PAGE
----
A Newbery Dream… in the Sky
This week, all three of us will be posting about titles that are probably considered “too old” to even dream about being nominated for, let alone winning, the Newbery.
And yet, when a book features a godly dreamer, a citadel floating in the sky, and characters accomplishing the impossible, its contribution to the young reader’s literature must be noted. Yes, I am talking about Strange the Dreamer, hands-down my favorite book of 2017.
Laini Taylor is a master in molding words into paragraphs that delight the mind even when it receives disturbing visions. Take the Prologue of Strange the Dreamer for example. It starts with an oddly disturbing and yet morbidly beautiful scene:
On the second Sabbat of Twelfthmonth, in the city of Weep, a girl fell from the sky.
Her skin was blue, her blood was red.
She broke over an iron gate, crimping it on impact, and there she hung, impossibly arched, graceful as a temple dancer swooning on a lover’s arm. One slick finial anchored her in place. Its point, protruding from her sternum, glittered like a brooch.
In 68 words, Taylor establishes: the fantastic setting, the dark and disturbing tone, and the promise of gorgeously sculpted sentences. A reader is instantly charmed by the rhythm, the word choices, and the unswerving presentation of the gruesome. Taylor continues to deliver an emotionally affecting and powerful set-up. This is one Prologue that should not be skipped!
Sometimes, when a book is setting up for a sequel, it does not end quite satisfyingly — too heavy on the cliffhanger and not enough of a resolution. Taylor definitely stays away from that pitfall. Strange the Dreamer ends with a heart-wrenching but satisfying conclusion and offers up high anticipation for an equally amazing sequel. Its final scene, echoing the Prologue, shows the emergence of the new god. By now, readers know intimately about that girl who “fell from the sky,” care about the future relationships between humans, gods, ghosts, and monsters, and eagerly await the blurring or even erasure of the lines between awake and dreaming.
In between the beginning and the ending, Taylor builds a world that is grand in scale and rich with new kinds of magic: including the vivid and entirely believable dream/nightmare-magic that gives those with the ability a channel to alter realities. She also creates a host of well-realized characters, from the God Slayer’s sorrow, to the Ghost-Commanding, forever 6-year-old Minya’s rage, to Thyon Nero the alchemist’s all consuming envy, each leaving lingering impressions in the reader’s mind — not to mention the deep affection between two admirable main characters: Lazlo Strange the Junior Librarian, the Dreamer, and Sarai, the blue-skinned Goddess of Nightmares.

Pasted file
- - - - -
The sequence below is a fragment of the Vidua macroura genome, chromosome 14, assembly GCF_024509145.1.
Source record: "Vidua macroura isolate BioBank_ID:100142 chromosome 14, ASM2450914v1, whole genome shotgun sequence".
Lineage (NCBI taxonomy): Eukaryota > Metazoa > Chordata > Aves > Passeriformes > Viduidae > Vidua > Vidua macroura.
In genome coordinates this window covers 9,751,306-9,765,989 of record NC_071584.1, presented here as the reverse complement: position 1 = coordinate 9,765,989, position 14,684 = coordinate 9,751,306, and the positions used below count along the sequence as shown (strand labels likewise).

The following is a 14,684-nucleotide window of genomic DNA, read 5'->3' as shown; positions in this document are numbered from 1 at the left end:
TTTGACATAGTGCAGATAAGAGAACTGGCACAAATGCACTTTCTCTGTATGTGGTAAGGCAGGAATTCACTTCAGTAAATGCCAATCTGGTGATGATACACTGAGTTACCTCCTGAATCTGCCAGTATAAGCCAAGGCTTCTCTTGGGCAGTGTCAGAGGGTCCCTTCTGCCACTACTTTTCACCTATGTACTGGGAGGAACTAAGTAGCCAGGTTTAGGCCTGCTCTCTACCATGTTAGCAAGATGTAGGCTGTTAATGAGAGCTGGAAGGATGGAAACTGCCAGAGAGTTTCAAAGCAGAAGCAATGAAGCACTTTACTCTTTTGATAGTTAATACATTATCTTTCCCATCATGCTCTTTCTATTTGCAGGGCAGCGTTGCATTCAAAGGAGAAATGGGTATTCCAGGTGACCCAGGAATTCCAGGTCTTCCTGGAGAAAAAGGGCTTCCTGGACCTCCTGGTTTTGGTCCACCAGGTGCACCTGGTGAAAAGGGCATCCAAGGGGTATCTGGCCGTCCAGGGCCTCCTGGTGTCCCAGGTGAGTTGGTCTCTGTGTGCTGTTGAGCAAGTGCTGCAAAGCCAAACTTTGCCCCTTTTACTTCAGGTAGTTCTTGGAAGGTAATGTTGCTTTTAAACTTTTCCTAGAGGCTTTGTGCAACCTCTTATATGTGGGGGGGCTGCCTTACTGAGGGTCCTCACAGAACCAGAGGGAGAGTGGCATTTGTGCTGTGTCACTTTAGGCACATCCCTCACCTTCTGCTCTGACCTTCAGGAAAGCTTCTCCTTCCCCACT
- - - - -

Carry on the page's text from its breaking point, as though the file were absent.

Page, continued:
Now, how about that tragic story of the people and children suffering from the abuse of the gods? What a back story that shapes the literal landscape and communal psyche of the City of Weep! Perhaps this is why some readers would argue that Strange the Dreamer is not suited for the Newbery consideration, no matter the superb literary achievements evidenced on each and every page. Most reviewers label it High School and 15-and-up. (Is this 15-and-up designation the review journals’ way of saying, “no, not for the Newbery”?)
Because, tender readers, the abuse exacted upon the people of Weep from the monster Gods is cruelty in the form of nonconsensual sex. Even though I believe that Taylor is quite successful in never presenting unnecessarily graphic or gratuitous scenes, and thus readers in 7th and 8th grade (13/14) should be able to understand the nature of the atrocity based on their individual maturity and developmental readiness, and that either way, they will appreciate and adore the book for its many other outstanding parts, I imagine that members of the 2018 Newbery Committee would have a tough time considering this title eligible.
(It is one of the most loved 2017 books for my 7th and 8th grade fantasy readers!)
I know I would use one of my 7 allotted nominations for Strange the Dreamer even if I also know that it will most likely not get the award or even honor. I want to put it on the table, make sure that my fellow members have a chance to read it because it is nominated, and have it serve as a constant reminder during our discussion of what distinguished literary qualities look and sound like.
Have you read it? Do you feel the same as I do? Would you nominate or vote YES for it?
Filed under: Book Discussion
About Roxanne Hsu Feldman
Roxanne Hsu Feldman is the Middle School (4th to 8th grade) Librarian at the Dalton School in New York City. She served on the 2002 and 2013 Newbery Committees. Roxanne was also a member of 2008-2009 Notable Books for Children, 2015 Best Fiction for Young Adults, and the 2017 Odyssey Award Committees. In 2016 Roxanne was one of the three judges for the Boston Globe-Horn Book Awards. You can reach her at at firstname.lastname@example.org.
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